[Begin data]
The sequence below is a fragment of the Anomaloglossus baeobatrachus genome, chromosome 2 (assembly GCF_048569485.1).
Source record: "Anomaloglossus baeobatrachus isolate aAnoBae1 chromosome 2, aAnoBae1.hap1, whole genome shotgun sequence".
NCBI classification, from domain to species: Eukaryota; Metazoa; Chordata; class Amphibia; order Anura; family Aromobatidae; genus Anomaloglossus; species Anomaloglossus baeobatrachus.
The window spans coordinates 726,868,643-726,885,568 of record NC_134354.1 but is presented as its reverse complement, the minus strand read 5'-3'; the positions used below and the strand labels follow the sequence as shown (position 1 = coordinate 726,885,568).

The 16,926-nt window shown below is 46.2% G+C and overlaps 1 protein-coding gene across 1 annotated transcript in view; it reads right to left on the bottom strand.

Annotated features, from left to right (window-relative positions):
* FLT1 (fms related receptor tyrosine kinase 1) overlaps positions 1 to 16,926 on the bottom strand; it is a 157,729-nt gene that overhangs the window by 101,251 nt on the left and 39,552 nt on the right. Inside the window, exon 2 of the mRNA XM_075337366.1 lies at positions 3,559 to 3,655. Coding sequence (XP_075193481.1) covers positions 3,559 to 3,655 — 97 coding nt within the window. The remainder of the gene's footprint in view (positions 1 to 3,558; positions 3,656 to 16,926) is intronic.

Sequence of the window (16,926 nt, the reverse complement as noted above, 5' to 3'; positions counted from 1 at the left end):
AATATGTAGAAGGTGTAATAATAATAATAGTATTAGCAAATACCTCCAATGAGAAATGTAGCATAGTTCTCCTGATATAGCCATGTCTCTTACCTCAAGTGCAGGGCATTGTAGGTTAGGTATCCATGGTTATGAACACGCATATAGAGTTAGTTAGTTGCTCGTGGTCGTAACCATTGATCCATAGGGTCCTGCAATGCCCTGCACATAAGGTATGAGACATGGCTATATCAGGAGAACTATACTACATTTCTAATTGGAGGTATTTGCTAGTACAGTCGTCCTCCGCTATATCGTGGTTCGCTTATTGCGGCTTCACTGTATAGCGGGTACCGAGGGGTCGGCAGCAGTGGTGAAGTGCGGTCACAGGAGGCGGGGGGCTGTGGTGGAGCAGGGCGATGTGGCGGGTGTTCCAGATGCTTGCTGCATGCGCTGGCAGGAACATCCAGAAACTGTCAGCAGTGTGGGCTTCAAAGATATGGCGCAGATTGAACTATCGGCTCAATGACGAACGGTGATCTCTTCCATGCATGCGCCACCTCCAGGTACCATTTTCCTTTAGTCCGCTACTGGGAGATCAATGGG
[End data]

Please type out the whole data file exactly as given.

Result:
The sequence below is a fragment of the Anomaloglossus baeobatrachus genome, chromosome 2 (assembly GCF_048569485.1).
Source record: "Anomaloglossus baeobatrachus isolate aAnoBae1 chromosome 2, aAnoBae1.hap1, whole genome shotgun sequence".
NCBI classification, from domain to species: Eukaryota; Metazoa; Chordata; class Amphibia; order Anura; family Aromobatidae; genus Anomaloglossus; species Anomaloglossus baeobatrachus.
The window spans coordinates 726,868,643-726,885,568 of record NC_134354.1 but is presented as its reverse complement, the minus strand read 5'-3'; the positions used below and the strand labels follow the sequence as shown (position 1 = coordinate 726,885,568).

The 16,926-nt window shown below is 46.2% G+C and overlaps 1 protein-coding gene across 1 annotated transcript in view; it reads right to left on the bottom strand.

Annotated features, from left to right (window-relative positions):
* FLT1 (fms related receptor tyrosine kinase 1) overlaps positions 1 to 16,926 on the bottom strand; it is a 157,729-nt gene that overhangs the window by 101,251 nt on the left and 39,552 nt on the right. Inside the window, exon 2 of the mRNA XM_075337366.1 lies at positions 3,559 to 3,655. Coding sequence (XP_075193481.1) covers positions 3,559 to 3,655 — 97 coding nt within the window. The remainder of the gene's footprint in view (positions 1 to 3,558; positions 3,656 to 16,926) is intronic.

Sequence of the window (16,926 nt, the reverse complement as noted above, 5' to 3'; positions counted from 1 at the left end):
AATATGTAGAAGGTGTAATAATAATAATAGTATTAGCAAATACCTCCAATGAGAAATGTAGCATAGTTCTCCTGATATAGCCATGTCTCTTACCTCAAGTGCAGGGCATTGTAGGTTAGGTATCCATGGTTATGAACACGCATATAGAGTTAGTTAGTTGCTCGTGGTCGTAACCATTGATCCATAGGGTCCTGCAATGCCCTGCACATAAGGTATGAGACATGGCTATATCAGGAGAACTATACTACATTTCTAATTGGAGGTATTTGCTAGTACAGTCGTCCTCCGCTATATCGTGGTTCGCTTATTGCGGCTTCACTGTATAGCGGGTACCGAGGGGTCGGCAGCAGTGGTGAAGTGCGGTCACAGGAGGCGGGGGGCTGTGGTGGAGCAGGGCGATGTGGCGGGTGTTCCAGATGCTTGCTGCATGCGCTGGCAGGAACATCCAGAAACTGTCAGCAGTGTGGGCTTCAAAGATATGGCGCAGATTGAACTATCGGCTCAATGACGAACGGTGATCTCTTCCATGCATGCGCCACCTCCAGGTACCATTTTCCTTTAGTCCGCTACTGGGAGATCAATGGG